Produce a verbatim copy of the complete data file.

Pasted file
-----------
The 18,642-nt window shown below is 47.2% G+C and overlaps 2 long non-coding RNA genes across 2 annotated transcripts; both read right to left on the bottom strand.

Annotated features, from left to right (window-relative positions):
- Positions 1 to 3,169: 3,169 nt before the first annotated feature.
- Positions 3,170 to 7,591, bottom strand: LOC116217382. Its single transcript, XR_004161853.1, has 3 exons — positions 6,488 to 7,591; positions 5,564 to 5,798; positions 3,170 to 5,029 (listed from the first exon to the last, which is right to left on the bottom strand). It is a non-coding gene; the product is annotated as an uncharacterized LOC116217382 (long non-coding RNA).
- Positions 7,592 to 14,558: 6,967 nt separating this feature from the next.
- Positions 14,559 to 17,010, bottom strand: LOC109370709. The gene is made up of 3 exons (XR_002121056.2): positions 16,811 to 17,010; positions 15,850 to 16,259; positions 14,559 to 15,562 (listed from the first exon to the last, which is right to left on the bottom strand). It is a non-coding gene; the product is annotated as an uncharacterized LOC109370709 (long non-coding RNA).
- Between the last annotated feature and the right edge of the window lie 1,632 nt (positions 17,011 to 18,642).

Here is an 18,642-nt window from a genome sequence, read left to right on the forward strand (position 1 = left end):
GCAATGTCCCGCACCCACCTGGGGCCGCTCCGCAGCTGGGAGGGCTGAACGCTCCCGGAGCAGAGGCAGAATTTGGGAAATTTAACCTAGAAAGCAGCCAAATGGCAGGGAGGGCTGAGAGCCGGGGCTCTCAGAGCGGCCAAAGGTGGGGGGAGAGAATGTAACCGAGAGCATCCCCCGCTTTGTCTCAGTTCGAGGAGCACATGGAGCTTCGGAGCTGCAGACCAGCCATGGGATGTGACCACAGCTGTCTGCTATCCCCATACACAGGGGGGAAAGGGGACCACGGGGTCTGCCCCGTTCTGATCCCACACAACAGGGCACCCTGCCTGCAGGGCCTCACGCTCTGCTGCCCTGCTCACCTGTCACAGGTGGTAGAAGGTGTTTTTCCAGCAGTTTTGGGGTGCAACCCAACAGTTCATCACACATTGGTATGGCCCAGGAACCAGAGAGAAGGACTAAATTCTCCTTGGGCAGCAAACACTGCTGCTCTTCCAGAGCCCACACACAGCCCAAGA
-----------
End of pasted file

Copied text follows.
The 18,642-nt window shown below is 47.2% G+C and overlaps 2 long non-coding RNA genes across 2 annotated transcripts; both read right to left on the bottom strand.

Annotated features, from left to right (window-relative positions):
- Positions 1 to 3,169: 3,169 nt before the first annotated feature.
- Positions 3,170 to 7,591, bottom strand: LOC116217382. Its single transcript, XR_004161853.1, has 3 exons — positions 6,488 to 7,591; positions 5,564 to 5,798; positions 3,170 to 5,029 (listed from the first exon to the last, which is right to left on the bottom strand). It is a non-coding gene; the product is annotated as an uncharacterized LOC116217382 (long non-coding RNA).
- Positions 7,592 to 14,558: 6,967 nt separating this feature from the next.
- Positions 14,559 to 17,010, bottom strand: LOC109370709. The gene is made up of 3 exons (XR_002121056.2): positions 16,811 to 17,010; positions 15,850 to 16,259; positions 14,559 to 15,562 (listed from the first exon to the last, which is right to left on the bottom strand). It is a non-coding gene; the product is annotated as an uncharacterized LOC109370709 (long non-coding RNA).
- Between the last annotated feature and the right edge of the window lie 1,632 nt (positions 17,011 to 18,642).

Here is an 18,642-nt window from a genome sequence, read left to right on the forward strand (position 1 = left end):
GCAATGTCCCGCACCCACCTGGGGCCGCTCCGCAGCTGGGAGGGCTGAACGCTCCCGGAGCAGAGGCAGAATTTGGGAAATTTAACCTAGAAAGCAGCCAAATGGCAGGGAGGGCTGAGAGCCGGGGCTCTCAGAGCGGCCAAAGGTGGGGGGAGAGAATGTAACCGAGAGCATCCCCCGCTTTGTCTCAGTTCGAGGAGCACATGGAGCTTCGGAGCTGCAGACCAGCCATGGGATGTGACCACAGCTGTCTGCTATCCCCATACACAGGGGGGAAAGGGGACCACGGGGTCTGCCCCGTTCTGATCCCACACAACAGGGCACCCTGCCTGCAGGGCCTCACGCTCTGCTGCCCTGCTCACCTGTCACAGGTGGTAGAAGGTGTTTTTCCAGCAGTTTTGGGGTGCAACCCAACAGTTCATCACACATTGGTATGGCCCAGGAACCAGAGAGAAGGACTAAATTCTCCTTGGGCAGCAAACACTGCTGCTCTTCCAGAGCCCACACACAGCCCAAGA